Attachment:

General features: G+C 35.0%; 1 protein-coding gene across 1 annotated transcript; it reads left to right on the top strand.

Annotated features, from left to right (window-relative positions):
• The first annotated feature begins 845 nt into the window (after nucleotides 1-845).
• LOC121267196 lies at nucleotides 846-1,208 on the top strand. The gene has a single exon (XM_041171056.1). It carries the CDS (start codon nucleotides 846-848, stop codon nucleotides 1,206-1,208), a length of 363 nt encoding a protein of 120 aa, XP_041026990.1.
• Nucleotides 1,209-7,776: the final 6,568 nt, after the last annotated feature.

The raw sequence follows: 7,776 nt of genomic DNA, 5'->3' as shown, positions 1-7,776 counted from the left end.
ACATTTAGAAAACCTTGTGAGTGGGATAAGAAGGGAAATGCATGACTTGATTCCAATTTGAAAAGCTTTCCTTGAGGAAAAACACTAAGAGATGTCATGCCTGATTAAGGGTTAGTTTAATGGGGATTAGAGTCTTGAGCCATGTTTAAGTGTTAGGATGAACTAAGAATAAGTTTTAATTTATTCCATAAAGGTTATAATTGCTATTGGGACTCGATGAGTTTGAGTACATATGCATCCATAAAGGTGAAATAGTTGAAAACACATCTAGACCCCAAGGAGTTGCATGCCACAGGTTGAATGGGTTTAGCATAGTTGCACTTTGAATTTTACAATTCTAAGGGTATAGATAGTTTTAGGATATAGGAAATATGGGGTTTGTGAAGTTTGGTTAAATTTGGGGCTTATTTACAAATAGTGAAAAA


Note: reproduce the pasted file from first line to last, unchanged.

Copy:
General features: G+C 35.0%; 1 protein-coding gene across 1 annotated transcript; it reads left to right on the top strand.

Annotated features, from left to right (window-relative positions):
• The first annotated feature begins 845 nt into the window (after nucleotides 1-845).
• LOC121267196 lies at nucleotides 846-1,208 on the top strand. The gene has a single exon (XM_041171056.1). It carries the CDS (start codon nucleotides 846-848, stop codon nucleotides 1,206-1,208), a length of 363 nt encoding a protein of 120 aa, XP_041026990.1.
• Nucleotides 1,209-7,776: the final 6,568 nt, after the last annotated feature.

The raw sequence follows: 7,776 nt of genomic DNA, 5'->3' as shown, positions 1-7,776 counted from the left end.
ACATTTAGAAAACCTTGTGAGTGGGATAAGAAGGGAAATGCATGACTTGATTCCAATTTGAAAAGCTTTCCTTGAGGAAAAACACTAAGAGATGTCATGCCTGATTAAGGGTTAGTTTAATGGGGATTAGAGTCTTGAGCCATGTTTAAGTGTTAGGATGAACTAAGAATAAGTTTTAATTTATTCCATAAAGGTTATAATTGCTATTGGGACTCGATGAGTTTGAGTACATATGCATCCATAAAGGTGAAATAGTTGAAAACACATCTAGACCCCAAGGAGTTGCATGCCACAGGTTGAATGGGTTTAGCATAGTTGCACTTTGAATTTTACAATTCTAAGGGTATAGATAGTTTTAGGATATAGGAAATATGGGGTTTGTGAAGTTTGGTTAAATTTGGGGCTTATTTACAAATAGTGAAAAA